Hachikō, a Japanese Akita, was the pet dog of Hidesaburō Ueno, a professor in the agriculture department at the Tokyo Imperial University and living in Shibuya. Ueno would commute daily to work, and Hachikō would leave the house to greet him at the end of each day at Shibuya Station. The pair continued the daily routine until May 21, 1925, when Ueno did not return. The professor had suffered a brain hemorrhage while he was giving a lecture to his class, and died without ever returning to the train station at which Hachikō waited. Each day, for the next nine years, nine months and fifteen days, Hachikō awaited Ueno's return, appearing precisely when the train was due at the station. Hachikō became familiar to the other commuters as many of the people who frequented the Shibuya train station had seen Hachikō and Professor Ueno together every day. Hachikō became a national sensation. His faithfulness to his master's memory impressed the people of Japan and became a symbol of the spirit of family loyalty to which all should strive to achieve. Teachers and parents used Hachikō's vigil as an example for children to follow. A bronze statue was erected in his honor outside of Shibuya Station which has become a famous, unofficial landmark in Japan. 

dorothy and toto

Toto

Possibly one of the most famous dogs of all time, Toto from the 1939 film ‘The Wizard of Oz’ was played by a female brindle Cairn Terrier named Terry. Terry was born in the midst of the Great Depression and was trained and owned by Carl Spitz, an infamous Hollywood dog trainer who developed the method of using silent hand signals to direct dogs. Terry’s first film appearance was in ‘Ready for Love’ in 1934 followed by her first major film appearance one month later in ‘Bright Eyes’ as Rags alongside Shirley Temple. Terry performed all of her own stunts, and almost had a fatal injury on the set of ‘The Wizard of Oz’ when one of the actors accidentally stepped on her foot and broke it. After her injury, she spent 2 weeks recovering at Judy Garland’s home where the two formed a close bond, leading to Judy Garland asking to adopt her! However, her owner declined. Terry earned a salary of $125 per week, and amount that would be equivalent to around $2,300 today. Her salary was remarkably high, in fact, she was earning more than many of the human actors in the film, and also more than most working Americans at the time. Terry even attended the premiere of ‘The Wizard of Oz’ at Grauman’s Chinese Theater because of her popularity! In 1942, her owner Carl Spitz chose to change her name to Toto because of the infamous role she played. She had a total of 16 film appearances however ‘The Wizard of Oz’ was the only role she was credited for, not as Terry but as Toto. Terry passed away in 1945 at age 11 and she was buried on her owner Carl Spitz’ ranch in California. In 2011, a permanent memorial for her was placed at the Hollywood Forever Cemetery in Los Angeles. Her puppy, Rommy, also appeared in films, including ‘Reap the Wild Wind’ and ‘Air Force’, carrying on her legacy.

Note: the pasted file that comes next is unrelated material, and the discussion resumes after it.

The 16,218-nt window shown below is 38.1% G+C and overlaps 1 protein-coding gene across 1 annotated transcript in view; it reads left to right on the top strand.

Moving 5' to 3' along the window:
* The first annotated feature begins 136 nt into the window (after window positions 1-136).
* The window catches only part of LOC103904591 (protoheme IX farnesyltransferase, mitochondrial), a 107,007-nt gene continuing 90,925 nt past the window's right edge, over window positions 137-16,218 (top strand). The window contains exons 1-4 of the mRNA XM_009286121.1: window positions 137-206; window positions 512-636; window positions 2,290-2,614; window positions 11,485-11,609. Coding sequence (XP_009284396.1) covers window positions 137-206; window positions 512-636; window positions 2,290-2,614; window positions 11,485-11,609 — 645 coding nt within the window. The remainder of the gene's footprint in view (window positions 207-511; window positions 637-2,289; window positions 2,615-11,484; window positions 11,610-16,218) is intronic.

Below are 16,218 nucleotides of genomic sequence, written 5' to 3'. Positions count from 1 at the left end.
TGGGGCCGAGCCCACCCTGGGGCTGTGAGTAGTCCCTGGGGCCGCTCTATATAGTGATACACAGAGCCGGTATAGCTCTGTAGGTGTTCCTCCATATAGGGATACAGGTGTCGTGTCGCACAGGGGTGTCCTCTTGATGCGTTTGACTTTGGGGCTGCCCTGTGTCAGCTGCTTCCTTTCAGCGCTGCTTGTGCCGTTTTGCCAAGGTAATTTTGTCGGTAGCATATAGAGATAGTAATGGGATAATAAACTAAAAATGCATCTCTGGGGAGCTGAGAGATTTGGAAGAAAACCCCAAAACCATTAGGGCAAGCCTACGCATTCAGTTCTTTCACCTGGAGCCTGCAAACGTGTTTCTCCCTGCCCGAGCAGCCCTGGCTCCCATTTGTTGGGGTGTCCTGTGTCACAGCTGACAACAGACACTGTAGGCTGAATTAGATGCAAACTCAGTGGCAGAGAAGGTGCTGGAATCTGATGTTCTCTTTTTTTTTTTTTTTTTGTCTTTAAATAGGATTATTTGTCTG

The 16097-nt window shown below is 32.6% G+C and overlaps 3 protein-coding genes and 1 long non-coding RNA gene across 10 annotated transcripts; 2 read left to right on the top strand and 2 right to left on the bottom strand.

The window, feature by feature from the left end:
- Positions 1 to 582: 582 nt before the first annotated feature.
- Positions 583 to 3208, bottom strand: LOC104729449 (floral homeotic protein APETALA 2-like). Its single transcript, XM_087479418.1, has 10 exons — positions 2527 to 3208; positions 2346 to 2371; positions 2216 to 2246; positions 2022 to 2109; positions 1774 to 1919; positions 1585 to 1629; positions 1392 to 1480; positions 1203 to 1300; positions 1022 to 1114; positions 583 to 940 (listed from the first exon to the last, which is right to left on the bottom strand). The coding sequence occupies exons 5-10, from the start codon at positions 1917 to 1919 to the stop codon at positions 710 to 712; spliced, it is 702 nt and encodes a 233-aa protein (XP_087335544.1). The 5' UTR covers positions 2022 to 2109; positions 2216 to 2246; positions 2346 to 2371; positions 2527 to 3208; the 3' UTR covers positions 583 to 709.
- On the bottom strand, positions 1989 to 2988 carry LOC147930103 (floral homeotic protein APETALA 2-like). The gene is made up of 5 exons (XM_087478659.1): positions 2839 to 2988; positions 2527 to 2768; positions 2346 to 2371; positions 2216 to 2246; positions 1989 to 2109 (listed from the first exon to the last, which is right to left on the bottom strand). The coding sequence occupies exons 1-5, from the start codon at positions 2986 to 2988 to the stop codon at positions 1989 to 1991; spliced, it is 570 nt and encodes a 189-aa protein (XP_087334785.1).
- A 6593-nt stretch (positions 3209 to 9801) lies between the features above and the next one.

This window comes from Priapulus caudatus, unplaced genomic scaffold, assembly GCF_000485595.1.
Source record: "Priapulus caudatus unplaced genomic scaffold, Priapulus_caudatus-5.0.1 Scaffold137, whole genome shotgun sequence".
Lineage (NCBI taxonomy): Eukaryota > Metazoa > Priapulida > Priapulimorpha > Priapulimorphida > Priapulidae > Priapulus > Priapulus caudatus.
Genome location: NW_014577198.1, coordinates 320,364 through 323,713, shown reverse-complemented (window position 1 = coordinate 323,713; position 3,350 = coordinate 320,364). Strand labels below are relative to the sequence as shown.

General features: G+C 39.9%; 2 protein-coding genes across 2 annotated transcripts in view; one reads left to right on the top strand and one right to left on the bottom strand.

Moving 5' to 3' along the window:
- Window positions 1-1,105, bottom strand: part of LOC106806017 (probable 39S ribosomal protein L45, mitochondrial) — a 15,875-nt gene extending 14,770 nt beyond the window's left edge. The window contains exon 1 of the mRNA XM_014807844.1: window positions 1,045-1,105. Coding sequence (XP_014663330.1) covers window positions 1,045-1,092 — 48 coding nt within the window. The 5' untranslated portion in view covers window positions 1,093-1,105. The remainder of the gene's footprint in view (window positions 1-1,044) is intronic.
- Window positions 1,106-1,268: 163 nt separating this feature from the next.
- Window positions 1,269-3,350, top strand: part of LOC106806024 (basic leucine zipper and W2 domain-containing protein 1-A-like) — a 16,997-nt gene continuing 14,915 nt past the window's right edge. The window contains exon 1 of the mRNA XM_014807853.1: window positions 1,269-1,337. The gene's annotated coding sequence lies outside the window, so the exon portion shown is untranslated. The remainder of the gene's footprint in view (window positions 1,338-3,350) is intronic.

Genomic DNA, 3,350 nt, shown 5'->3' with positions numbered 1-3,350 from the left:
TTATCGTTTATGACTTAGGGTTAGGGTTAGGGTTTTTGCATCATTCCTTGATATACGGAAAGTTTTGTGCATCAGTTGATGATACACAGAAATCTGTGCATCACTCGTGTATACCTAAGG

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We hope you enjoyed reading all about these remarkable pups! Whether they ever hit the big screen or not, we think all dogs are pretty remarkable. What would your furry best friend be famous for? Don’t forget to shop our new Wizard of Dog collection here and let us know what your favourite piece is in the comments!